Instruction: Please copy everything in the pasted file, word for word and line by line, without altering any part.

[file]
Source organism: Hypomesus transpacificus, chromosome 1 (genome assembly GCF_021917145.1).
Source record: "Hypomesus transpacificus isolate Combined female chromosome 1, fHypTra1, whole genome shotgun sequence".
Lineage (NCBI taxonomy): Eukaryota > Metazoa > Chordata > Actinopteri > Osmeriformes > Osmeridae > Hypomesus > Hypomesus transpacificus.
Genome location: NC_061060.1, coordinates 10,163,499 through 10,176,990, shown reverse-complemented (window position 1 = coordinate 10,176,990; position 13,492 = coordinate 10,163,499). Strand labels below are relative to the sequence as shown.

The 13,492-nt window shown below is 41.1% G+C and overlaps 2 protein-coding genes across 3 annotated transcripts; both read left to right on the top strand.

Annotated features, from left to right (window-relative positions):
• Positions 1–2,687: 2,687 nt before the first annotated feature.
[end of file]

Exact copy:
Source organism: Hypomesus transpacificus, chromosome 1 (genome assembly GCF_021917145.1).
Source record: "Hypomesus transpacificus isolate Combined female chromosome 1, fHypTra1, whole genome shotgun sequence".
Lineage (NCBI taxonomy): Eukaryota > Metazoa > Chordata > Actinopteri > Osmeriformes > Osmeridae > Hypomesus > Hypomesus transpacificus.
Genome location: NC_061060.1, coordinates 10,163,499 through 10,176,990, shown reverse-complemented (window position 1 = coordinate 10,176,990; position 13,492 = coordinate 10,163,499). Strand labels below are relative to the sequence as shown.

The 13,492-nt window shown below is 41.1% G+C and overlaps 2 protein-coding genes across 3 annotated transcripts; both read left to right on the top strand.

Annotated features, from left to right (window-relative positions):
• Positions 1–2,687: 2,687 nt before the first annotated feature.